Loading ...
Sorry, an error occurred while loading the content.

Re: [rootsradicals] Tongue placement

Expand Messages
  • Devian Gilbert
    thats what i did with my Cdale conversion... after some time of riding the bike the way the instruction advise... i put the tongue under the chainstay
    Message 1 of 7 , Mar 1, 2008
    • 0 Attachment
      thats what i did with my Cdale conversion...
      after some time of riding the bike the way the instruction advise...
      i put the tongue under the chainstay bridge...
      and VIOLA!
      now the geometry became more relaxed, and ultimately i could let go of the bars.

      when you do this...all it does is lowers the BB a very small amount, and now all the angles are relaxed.

      mechanically i never had a problem, but i was paranoid...and i checked it regularly for about a month, and forgot about it.

      peace...d

      "Every time I see an adult on a bicycle, I no longer despair for the human race." H.G. Wells


      On Mar 1, 2008, at 5:33 AM, Phil Good-Elliott wrote:

      Keeping my tongue firmly in cheek...

      But seriously, I've wondered about the benefits and/or drawbacks of
      placing the mounting "tongue" under the chainstay of my Trek 4300
      (2005 model year). I've cranked the suspension down so it's fairly
      stiff and I still can't ride w/o hands. I did a search of the message
      archive and don't really find anything definitive about pros and cons
      of tongue placement. 

      Your constructive comments are appreciated! :-)


    • Sunny Keach
      I ve been flirting with putting the tongue under the chain stay, to get slacker angles.. I do know why the directions say not to. If the bolt that holds it in
      Message 2 of 7 , Mar 2, 2008
      • 0 Attachment
        I've been flirting with putting the tongue under the chain stay, to get
        slacker angles.. I do know why the directions say not to. If the bolt
        that holds it in place or the chunk of aluminum it's connected to fail,
        it wont be cataclysmic, meaning that the x rests on the chainstay. If
        the bolt should fail with the x under the chainstay, then there is
        little to stop it from going straight to the ground, possibly at speed.
        that could be a bit ugly. So I am just planning to beef up that
        connection or put some sort of back up strap or cord around it just in case.
        sunny
      • Cara Lin Bridgman
        Yes, I visualized that sort of accident, too--gouging out tarmac at the very least. Thinking about it some more, though, I m wondering just how strong the
        Message 3 of 7 , Mar 2, 2008
        • 0 Attachment
          Yes, I visualized that sort of accident, too--gouging out tarmac at the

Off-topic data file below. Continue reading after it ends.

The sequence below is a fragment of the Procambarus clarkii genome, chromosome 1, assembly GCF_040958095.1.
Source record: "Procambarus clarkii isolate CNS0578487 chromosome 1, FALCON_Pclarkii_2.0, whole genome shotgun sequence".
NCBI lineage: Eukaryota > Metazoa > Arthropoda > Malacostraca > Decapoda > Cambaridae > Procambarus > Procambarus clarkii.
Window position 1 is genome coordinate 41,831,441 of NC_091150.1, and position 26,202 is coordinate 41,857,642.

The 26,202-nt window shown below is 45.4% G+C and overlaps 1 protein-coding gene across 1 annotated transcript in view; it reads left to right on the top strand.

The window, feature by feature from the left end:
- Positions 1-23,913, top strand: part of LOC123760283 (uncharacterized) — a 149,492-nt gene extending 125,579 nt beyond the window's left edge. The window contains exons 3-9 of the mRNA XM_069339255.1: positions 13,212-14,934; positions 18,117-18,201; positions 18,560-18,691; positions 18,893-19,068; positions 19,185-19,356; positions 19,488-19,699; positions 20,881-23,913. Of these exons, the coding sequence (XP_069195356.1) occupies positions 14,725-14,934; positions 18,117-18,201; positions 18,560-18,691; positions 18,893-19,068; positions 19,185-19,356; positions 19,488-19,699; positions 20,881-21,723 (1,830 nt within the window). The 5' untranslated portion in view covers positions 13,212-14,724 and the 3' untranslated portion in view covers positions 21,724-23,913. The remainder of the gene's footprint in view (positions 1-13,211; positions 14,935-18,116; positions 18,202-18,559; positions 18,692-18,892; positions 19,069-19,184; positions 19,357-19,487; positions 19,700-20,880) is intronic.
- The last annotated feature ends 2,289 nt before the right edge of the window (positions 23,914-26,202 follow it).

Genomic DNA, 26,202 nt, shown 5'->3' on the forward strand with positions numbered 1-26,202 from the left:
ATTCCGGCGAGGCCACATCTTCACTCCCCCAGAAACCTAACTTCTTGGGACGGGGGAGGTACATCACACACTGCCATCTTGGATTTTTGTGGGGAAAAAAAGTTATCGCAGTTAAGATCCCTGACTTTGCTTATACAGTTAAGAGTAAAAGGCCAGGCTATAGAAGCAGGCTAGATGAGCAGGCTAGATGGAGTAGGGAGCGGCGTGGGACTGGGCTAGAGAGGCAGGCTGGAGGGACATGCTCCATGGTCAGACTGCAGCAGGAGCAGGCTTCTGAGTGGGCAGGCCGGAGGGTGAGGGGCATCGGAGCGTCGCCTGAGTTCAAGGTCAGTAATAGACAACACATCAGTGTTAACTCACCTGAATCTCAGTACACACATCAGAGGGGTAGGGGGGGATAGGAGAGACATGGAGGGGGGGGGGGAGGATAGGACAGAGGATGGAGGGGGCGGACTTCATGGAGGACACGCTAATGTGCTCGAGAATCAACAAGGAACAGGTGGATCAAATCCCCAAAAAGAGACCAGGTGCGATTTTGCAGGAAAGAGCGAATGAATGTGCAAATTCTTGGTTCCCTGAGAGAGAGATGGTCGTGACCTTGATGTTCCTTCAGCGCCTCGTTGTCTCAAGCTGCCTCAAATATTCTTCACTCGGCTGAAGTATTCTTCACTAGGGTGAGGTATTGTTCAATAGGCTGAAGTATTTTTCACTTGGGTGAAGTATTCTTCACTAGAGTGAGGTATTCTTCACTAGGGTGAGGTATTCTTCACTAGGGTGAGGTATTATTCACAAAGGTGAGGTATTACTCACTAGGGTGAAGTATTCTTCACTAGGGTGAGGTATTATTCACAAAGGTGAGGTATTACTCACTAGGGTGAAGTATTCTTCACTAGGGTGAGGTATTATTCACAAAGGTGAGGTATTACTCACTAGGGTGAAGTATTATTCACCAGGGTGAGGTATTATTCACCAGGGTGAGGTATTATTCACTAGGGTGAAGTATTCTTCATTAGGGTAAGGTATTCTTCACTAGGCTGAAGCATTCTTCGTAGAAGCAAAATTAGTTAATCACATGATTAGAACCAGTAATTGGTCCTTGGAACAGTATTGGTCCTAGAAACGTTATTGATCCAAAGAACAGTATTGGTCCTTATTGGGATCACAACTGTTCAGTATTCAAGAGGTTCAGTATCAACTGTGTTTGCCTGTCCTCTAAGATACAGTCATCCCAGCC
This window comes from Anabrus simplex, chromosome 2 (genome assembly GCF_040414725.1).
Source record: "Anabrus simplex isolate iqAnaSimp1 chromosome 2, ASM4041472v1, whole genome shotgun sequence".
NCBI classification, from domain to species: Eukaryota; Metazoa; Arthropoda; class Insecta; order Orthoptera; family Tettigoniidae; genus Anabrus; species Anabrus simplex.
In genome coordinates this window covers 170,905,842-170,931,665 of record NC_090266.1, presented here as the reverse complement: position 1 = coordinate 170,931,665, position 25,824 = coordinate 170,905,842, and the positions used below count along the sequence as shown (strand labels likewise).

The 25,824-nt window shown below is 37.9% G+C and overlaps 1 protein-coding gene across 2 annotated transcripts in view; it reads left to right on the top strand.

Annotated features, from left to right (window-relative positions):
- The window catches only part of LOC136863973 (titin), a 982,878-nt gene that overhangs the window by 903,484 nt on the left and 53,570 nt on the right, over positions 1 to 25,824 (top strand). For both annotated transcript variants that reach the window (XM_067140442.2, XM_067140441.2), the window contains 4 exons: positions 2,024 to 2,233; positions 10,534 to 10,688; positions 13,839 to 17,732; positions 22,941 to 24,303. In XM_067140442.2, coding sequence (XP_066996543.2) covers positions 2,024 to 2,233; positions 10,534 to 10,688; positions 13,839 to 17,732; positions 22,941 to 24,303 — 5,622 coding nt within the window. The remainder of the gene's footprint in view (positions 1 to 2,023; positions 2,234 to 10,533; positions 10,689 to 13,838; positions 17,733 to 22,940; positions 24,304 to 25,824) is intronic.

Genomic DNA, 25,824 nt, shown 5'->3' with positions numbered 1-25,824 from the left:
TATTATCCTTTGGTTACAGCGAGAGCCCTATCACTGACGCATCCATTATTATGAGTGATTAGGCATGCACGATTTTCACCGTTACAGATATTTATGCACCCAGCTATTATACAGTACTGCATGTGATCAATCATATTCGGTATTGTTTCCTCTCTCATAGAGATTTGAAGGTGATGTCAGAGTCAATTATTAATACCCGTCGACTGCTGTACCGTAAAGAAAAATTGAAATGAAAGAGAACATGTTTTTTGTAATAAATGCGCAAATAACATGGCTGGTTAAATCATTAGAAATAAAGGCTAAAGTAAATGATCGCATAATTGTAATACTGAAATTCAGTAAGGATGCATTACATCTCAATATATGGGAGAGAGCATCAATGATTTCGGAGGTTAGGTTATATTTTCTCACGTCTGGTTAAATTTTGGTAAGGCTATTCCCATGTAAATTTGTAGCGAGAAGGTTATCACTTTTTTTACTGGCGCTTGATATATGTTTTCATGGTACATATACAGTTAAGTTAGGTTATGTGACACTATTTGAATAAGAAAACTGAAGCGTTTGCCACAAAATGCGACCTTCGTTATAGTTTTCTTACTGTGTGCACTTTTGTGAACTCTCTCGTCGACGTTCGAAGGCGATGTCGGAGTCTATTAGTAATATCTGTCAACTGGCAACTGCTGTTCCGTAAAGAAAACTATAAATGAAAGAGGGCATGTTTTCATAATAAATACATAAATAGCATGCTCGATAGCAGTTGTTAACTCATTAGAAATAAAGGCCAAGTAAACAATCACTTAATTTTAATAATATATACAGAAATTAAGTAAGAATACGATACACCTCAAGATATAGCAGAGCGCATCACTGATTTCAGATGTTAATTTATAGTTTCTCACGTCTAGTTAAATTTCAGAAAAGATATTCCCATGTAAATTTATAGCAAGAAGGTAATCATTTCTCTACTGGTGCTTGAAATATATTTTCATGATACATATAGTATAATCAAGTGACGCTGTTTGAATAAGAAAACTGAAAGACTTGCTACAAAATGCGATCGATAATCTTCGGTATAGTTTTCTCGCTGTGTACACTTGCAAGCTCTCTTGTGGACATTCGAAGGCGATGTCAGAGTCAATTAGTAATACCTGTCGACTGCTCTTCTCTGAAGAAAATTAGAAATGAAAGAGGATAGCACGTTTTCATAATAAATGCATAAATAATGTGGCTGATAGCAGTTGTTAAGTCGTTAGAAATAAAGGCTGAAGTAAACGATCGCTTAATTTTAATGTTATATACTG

very least.

          Thinking about it some more, though, I'm wondering just how strong the
          forces are on that bolt. The real point of attachment is with the
          bike's drop-outs.

          On my Surly Instigator frame, the chain-stay bridge has a smaller
          diameter than the chain stays. Since the aluminum plate is supposed to
          bridge the chain stays, whether I put the tongue over or under the
          chain-stay bridge, I had a gap in the aluminum plate and the chain-stay
          bridge. This means, I found it really easy to bend the aluminum plate!
          In other words, that's what happens when you keep cranking the nut on
          that bolt... So, I bought a few back-up aluminum plates, but am still
          using the bent one (it has a slight but noticeable curve). To keep from
          bending it more or from bending future plates, I bought some steel
          washers with about the same diameter as the gap between chain-stays and
          stacked them to fill the space between chain-stay bridge and aluminum
          plate. It's all tight and I've not noticed any shifting of tongue,
          plate, or washers.

          CL

          Sunny Keach wrote:
          > I've been flirting with putting the tongue under the chain stay, to get
          > slacker angles.. I do know why the directions say not to. If the bolt
          > that holds it in place or the chunk of aluminum it's connected to fail,
          > it wont be cataclysmic, meaning that the x rests on the chainstay. If
          > the bolt should fail with the x under the chainstay, then there is
          > little to stop it from going straight to the ground, possibly at speed.
          > that could be a bit ugly. So I am just planning to beef up that
          > connection or put some sort of back up strap or cord around it just in case.
          > sunny
        Your message has been successfully submitted and would be delivered to recipients shortly.